This article is based on Spencer’s brilliant talk at our once-in-a-lifetime Product Marketing Misunderstood Event. PMA members can watch the recording in its full glory here and check out hundreds of other exclusive product marketing talks OnDemand.

Hey there, I'm Spencer Grover, a PMM at Salesforce, and I’m here to let you in on a little secret: Product marketing looks totally different depending on your startup's size and stage. What works for three employees in a garage won't fly in an 80,000-employee enterprise. I should know – I've worked in both!

Today I'll decode how high-growth PMMs evolve by sharing:

  • Who to collaborate with at each stage,
  • What deliverables to focus on,
  • Tactics to set your startup up for the next level, and
  • Key metrics to track.

Whether you're in a scrappy startup or a global enterprise, my goal is to provide actionable advice that will help you thrive.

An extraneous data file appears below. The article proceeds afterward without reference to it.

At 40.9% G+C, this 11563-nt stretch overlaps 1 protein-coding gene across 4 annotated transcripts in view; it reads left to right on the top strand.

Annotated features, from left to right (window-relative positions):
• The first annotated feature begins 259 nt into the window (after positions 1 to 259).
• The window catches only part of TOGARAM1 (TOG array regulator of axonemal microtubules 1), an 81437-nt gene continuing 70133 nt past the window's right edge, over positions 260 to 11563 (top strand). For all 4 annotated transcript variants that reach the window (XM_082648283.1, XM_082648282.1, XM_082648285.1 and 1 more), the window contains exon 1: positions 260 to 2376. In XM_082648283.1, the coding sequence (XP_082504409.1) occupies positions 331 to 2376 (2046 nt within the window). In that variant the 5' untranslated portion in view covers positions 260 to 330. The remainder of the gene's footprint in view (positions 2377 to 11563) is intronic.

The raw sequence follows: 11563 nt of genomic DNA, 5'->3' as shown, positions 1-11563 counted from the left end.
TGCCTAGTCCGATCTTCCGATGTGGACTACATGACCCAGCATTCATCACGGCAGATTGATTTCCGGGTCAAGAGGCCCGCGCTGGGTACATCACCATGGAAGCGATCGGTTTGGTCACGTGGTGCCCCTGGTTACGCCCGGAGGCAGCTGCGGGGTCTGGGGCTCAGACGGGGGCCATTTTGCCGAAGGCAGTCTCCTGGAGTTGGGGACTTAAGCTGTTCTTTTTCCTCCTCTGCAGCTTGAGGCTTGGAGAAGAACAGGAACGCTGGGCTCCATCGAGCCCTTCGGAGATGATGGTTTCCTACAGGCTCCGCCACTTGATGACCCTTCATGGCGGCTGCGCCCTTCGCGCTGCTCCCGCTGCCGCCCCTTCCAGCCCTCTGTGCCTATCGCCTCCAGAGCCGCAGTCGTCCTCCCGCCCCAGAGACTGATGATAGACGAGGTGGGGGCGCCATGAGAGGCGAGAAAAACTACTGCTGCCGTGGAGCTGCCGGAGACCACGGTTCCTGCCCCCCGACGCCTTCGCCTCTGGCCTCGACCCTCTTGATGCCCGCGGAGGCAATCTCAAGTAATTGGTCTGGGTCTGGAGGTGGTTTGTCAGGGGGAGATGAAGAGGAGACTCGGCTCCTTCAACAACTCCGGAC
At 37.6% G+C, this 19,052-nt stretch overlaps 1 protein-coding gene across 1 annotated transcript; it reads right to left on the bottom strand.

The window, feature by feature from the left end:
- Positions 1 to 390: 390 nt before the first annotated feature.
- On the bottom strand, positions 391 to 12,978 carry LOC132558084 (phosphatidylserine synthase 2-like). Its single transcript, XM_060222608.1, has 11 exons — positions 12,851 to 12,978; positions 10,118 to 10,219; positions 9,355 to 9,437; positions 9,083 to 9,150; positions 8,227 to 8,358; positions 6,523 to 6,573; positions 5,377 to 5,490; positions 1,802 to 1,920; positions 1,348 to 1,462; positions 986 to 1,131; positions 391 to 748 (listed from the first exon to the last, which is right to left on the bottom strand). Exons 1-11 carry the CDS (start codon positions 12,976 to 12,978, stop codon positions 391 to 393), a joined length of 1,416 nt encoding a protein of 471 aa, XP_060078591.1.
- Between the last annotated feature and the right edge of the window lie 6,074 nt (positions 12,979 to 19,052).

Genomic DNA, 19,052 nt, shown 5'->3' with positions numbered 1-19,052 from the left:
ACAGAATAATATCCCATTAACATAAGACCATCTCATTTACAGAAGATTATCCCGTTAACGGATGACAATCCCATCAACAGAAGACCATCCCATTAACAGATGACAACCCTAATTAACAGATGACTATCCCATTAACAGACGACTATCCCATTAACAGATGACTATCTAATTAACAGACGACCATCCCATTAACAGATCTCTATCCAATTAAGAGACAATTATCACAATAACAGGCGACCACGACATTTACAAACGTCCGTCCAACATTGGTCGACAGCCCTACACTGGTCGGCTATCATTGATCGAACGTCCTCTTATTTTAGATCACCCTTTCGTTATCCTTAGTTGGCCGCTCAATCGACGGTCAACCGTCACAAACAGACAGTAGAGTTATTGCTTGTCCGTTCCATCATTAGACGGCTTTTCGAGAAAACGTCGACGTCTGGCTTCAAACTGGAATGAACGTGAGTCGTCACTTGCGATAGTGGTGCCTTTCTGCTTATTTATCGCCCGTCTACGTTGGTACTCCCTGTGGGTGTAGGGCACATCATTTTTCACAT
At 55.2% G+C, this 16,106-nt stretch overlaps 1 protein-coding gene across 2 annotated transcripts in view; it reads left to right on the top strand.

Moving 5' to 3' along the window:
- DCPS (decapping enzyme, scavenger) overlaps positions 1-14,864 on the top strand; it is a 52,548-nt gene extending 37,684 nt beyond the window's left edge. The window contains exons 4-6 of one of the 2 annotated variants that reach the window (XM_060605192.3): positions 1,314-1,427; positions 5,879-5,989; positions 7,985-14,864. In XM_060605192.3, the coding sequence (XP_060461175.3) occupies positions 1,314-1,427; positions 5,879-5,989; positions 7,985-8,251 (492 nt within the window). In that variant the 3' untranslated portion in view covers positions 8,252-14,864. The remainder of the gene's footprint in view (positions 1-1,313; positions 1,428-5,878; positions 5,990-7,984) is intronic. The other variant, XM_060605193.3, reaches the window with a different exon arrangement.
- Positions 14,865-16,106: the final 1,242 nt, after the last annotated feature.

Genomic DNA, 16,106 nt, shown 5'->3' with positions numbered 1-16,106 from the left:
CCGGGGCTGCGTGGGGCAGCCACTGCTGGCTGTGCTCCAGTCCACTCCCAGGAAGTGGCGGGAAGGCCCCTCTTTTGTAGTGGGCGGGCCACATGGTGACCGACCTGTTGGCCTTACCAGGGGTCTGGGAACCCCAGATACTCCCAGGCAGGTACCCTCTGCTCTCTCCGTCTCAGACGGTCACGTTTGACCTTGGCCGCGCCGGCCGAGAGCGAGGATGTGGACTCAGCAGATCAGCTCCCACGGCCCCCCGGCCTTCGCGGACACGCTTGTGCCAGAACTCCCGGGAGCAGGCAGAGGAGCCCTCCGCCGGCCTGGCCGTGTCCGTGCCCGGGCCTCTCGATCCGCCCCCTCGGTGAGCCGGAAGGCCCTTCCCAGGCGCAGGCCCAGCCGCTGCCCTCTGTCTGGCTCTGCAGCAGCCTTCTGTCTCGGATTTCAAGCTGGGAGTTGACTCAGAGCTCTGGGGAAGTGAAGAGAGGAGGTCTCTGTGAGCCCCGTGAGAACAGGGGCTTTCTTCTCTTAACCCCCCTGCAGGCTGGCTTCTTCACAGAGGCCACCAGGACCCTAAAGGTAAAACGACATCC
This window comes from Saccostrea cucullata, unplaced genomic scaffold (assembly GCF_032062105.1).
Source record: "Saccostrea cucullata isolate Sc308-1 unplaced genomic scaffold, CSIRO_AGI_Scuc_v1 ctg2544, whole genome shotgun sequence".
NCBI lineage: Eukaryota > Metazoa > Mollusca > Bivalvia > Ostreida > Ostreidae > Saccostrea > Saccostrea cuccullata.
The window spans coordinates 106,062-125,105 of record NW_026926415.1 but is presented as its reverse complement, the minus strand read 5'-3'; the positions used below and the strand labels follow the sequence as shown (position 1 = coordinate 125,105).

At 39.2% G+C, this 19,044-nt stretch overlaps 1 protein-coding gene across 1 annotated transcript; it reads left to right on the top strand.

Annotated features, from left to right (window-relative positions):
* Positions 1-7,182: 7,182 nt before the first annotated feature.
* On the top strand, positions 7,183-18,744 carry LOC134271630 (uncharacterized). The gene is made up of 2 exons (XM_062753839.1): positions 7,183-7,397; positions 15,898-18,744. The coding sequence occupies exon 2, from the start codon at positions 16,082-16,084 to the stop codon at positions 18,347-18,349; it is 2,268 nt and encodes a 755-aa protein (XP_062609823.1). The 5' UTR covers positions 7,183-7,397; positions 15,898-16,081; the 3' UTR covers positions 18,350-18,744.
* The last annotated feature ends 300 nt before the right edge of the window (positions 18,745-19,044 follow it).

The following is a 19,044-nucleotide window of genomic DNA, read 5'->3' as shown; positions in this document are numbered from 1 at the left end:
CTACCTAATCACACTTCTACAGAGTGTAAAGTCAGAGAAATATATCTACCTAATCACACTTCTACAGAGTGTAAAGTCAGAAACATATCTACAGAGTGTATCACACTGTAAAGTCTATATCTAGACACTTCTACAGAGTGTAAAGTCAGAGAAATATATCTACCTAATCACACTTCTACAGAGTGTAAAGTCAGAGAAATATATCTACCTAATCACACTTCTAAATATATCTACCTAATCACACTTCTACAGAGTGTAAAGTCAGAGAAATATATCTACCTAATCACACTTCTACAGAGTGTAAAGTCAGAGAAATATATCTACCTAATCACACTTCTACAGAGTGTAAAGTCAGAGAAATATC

Sound good? Let's do this!

Early-stage startups

Let's kick off with early-stage startups – those with just a handful of customers, a very small team, and maybe a recently hired VP of sales. Your customer acquisition is likely sporadic at this point, to say the least.

The product marketer's key goal here is to find and document product-market fit. Forget about the total addressable market (TAM) for now – it's irrelevant. Instead, figure out who truly cares about your product and why. Who will be an evangelist for you? Why did early adopters purchase from you versus competitors? Identify and analyze your first cluster of ideal customers to pinpoint your product-market fit.


As a PMM at this stage, you should aim to deliver:

  • A serviceable obtainable market (SOM): Who should you realistically pursue as customers?
  • An ideal customer profile (ICP): What types of businesses with what problems should you focus on?
  • A primary persona: Who is the one key decision-maker you need to win over? What pains do they have? Why are you uniquely positioned to address them?